If it is the subconscious that is taking over, then everything about the work becomes a telling indicator of our own psyche. Our output becomes like a creative journal, exposing deep secrets within us that we didn’t even know we had.

Despite all our advances in science, however, the brain is still not fully understood. There are many other theories of who or what could be in the driver’s seat when we go into autopilot. In the 1840s, Spiritualists believed that spirits were taking control when we let go. These ideas are what led to the creation of tools like the Ouija board. In a different interpretation, one might say it is the universal spiritual essence that takes over (which is perhaps another way of referring to God). Are we channeling a higher power when we do something as routine as writing or drawing?

There are no definitive answers to these questions, but they are nonetheless interesting to explore. The more time we spend in a non-thinking mode, the deeper we tap into the essence of ourselves. With every piece we create, we take a tiny piece of us and put it into our work. We shed another layer of ourselves in the process of peeling our onion.

What lies hidden within us? Let go of your mind, and you just might find out.

Writing Guide: Getting Started

After getting a few questions on how to get started with writing, I added a short section with some rough notes to my Writing Guide:

  • Setup a blog — Don’t overthink the tools, hosting, or your process too much. You can always migrate your posts later. Start with something simple like a hosted Squarespace or Wordpress site. Pick a simple theme, add in some basic information and links about yourself, and push it live. If possible, try and get a nice custom domain for yourself and point it at your blog. If you’re looking to start a newsletter instead, I’d recommend Substack.

  • Write your first post — Once you have a site setup, think of what you want to write for your first post. What is one thing you really want to say to the world? A good prompt for this can be to answer a Frequently Asked Question for yourself. What is something you can talk about that a lot of friends/peers have been curious to learn more about? Pick one prompt, answer it, and write the post. If you’re struggling with a blank page, start with some bullet points. Or use a service like Otter to simply talk it out and get a transcription.

  • Publish! — Edit your post a bit, and publish it. It doesn’t have to be perfect! Don’t get caught up questions like, “Am I a writer now? What’s my brand? What’s my niche?” All that can wait. For now, just get a post out there. Share it with a few friends, family and peers. Don’t worry about feedback, just share it so they know it exists. The only goal for your first post is that it should exist.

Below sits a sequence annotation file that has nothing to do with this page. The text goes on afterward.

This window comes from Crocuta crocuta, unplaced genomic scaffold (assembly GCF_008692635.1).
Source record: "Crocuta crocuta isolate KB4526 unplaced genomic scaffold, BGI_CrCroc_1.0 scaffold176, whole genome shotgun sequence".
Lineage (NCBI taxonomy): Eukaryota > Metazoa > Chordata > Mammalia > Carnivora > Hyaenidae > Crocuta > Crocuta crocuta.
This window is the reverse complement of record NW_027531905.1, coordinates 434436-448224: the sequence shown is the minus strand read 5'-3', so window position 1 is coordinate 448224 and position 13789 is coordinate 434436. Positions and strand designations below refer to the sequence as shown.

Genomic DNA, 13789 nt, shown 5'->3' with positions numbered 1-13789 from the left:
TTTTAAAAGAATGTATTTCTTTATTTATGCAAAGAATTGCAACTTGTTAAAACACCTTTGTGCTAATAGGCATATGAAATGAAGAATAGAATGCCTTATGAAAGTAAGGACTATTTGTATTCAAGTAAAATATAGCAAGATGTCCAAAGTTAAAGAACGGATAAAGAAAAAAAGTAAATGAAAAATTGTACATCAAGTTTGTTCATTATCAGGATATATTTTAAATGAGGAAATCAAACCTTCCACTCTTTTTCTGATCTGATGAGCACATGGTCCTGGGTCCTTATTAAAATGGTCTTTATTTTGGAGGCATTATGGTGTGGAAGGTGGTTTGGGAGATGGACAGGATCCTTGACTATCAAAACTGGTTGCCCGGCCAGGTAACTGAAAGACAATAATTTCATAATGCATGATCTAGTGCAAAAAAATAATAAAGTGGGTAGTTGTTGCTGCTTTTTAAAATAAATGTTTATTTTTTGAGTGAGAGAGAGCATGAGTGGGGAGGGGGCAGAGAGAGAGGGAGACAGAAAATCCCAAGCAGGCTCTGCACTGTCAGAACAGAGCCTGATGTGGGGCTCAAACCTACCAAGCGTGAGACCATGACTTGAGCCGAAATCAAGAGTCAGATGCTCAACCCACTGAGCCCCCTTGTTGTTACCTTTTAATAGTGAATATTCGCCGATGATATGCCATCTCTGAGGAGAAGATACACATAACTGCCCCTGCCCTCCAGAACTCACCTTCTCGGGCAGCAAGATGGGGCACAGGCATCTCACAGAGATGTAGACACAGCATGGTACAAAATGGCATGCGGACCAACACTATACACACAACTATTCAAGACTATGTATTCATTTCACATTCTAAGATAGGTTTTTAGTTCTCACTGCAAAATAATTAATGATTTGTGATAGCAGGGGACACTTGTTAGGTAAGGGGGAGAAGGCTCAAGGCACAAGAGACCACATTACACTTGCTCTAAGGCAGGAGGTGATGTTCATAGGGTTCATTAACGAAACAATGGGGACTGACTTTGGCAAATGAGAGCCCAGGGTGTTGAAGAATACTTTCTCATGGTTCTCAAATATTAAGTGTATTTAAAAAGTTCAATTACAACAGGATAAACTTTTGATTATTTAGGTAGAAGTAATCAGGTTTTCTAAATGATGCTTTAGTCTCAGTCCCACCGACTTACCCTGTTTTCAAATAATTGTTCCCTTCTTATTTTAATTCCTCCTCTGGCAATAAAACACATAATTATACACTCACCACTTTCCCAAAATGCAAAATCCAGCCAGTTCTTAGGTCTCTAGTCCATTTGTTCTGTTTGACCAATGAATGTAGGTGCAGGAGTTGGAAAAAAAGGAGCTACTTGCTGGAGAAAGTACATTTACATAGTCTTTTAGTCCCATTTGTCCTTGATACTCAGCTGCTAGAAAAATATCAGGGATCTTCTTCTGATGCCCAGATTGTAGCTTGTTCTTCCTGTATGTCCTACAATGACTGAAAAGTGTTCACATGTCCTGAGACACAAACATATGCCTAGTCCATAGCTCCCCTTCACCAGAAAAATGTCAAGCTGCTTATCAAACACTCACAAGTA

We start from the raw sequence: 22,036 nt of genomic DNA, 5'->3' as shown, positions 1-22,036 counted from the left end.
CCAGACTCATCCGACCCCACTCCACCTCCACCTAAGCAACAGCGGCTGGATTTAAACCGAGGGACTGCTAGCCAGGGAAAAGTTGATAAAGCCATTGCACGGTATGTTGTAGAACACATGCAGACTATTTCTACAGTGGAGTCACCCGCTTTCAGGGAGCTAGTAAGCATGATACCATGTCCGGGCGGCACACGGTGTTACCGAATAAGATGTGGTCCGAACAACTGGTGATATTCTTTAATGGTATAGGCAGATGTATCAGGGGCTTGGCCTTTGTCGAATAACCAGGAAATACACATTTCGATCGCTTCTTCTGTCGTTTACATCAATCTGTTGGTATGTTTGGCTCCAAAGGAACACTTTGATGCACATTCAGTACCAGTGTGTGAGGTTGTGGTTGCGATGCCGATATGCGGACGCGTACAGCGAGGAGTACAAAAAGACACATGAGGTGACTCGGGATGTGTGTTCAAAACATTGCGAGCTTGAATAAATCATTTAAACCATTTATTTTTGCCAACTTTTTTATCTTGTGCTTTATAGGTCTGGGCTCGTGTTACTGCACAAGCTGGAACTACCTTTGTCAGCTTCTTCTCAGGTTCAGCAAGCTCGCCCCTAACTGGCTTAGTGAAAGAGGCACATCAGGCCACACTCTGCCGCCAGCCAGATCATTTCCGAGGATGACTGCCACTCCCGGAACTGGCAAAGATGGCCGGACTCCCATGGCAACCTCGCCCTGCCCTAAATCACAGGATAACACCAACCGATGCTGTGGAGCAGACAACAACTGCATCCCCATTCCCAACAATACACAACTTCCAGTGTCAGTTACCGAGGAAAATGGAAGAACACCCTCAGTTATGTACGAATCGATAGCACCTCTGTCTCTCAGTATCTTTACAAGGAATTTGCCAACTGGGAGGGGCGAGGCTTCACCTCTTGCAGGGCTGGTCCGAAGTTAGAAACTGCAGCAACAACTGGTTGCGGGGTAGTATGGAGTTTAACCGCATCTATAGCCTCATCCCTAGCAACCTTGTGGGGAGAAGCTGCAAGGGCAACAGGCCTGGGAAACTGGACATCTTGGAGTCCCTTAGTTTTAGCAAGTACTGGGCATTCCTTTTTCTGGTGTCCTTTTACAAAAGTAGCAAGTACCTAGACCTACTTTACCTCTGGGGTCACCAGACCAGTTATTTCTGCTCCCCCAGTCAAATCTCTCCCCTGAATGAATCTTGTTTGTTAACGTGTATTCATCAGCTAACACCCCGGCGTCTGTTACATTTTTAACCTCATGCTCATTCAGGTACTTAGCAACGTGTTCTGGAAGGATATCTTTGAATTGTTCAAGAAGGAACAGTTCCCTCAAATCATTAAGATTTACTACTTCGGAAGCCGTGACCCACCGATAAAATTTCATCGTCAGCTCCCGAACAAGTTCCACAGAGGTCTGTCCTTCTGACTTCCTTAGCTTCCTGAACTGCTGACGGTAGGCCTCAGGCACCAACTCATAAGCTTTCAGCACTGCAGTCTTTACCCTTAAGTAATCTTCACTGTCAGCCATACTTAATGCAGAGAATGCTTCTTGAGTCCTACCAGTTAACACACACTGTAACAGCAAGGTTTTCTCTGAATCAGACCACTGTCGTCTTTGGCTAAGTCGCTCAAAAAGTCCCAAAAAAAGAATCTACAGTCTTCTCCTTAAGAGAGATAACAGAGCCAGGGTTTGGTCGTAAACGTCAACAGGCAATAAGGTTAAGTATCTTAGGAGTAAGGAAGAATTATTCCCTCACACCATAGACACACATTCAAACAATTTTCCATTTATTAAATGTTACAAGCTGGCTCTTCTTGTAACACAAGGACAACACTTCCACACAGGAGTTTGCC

• Start writing your next post — Congrats on publishing your first post! The most important thing to do now is to start writing the next one. Don’t get caught up into analyzing your first one, how it went, how it was received and so on. Once you start getting busy with your next post, you won’t have time to obsess about the last one.

  • Be prolific — You don’t want your first post to be your last, so you’ll need to start building your writing muscles. The best way to do that is to keep writing. Try blocking out time every week, or setting yourself a deadline for each post. My writing completely transformed once I started publishing a monthly newsletter, and then it jumped to another level once I started a weekly cadence. Pick what works best for you, and stick to the schedule no matter what.

You can access the full Writing Guide note here: salman.io/notes/writing. I’ve been slowly adding to it and I think it’s coming along quite nicely!

Quick Links

  • Brain Pickings - Ruth Bader Ginsburg on Prejudice: This week we mourned the devastating loss of Supreme Court Justice Ruth Bader Ginsburg. She was a pioneer for gender equality issues and left an incredible legacy of tireless progressive work. May she rest in peace.

  • Black Tech Pipeline — An excellent new service providing resources and opportunities for Black technologists, along with a job board that connects them to potential employers.

  • Coursera + SV Academy — My good friend Rahim and his team at SV Academy have partnered with Coursera to launch two new programs that help learners of all backgrounds prepare for in-demand roles in sales. This pandemic has disproportionately affected individuals without college degrees in terms of job loss rates, and programs like this can really help them revitalize their career.

  • Press Play To Pause Your Thoughts: A wonderful little site that lets you relax to music while popping clouds. It’s a breath of fresh air.

I’ll leave you with these absolutely sunning photos of hummingbirds captured by Matthew P. The detail on the feathers is just unbelievable!

Until next time,


🌎 salman.io | 🐦 @daretorant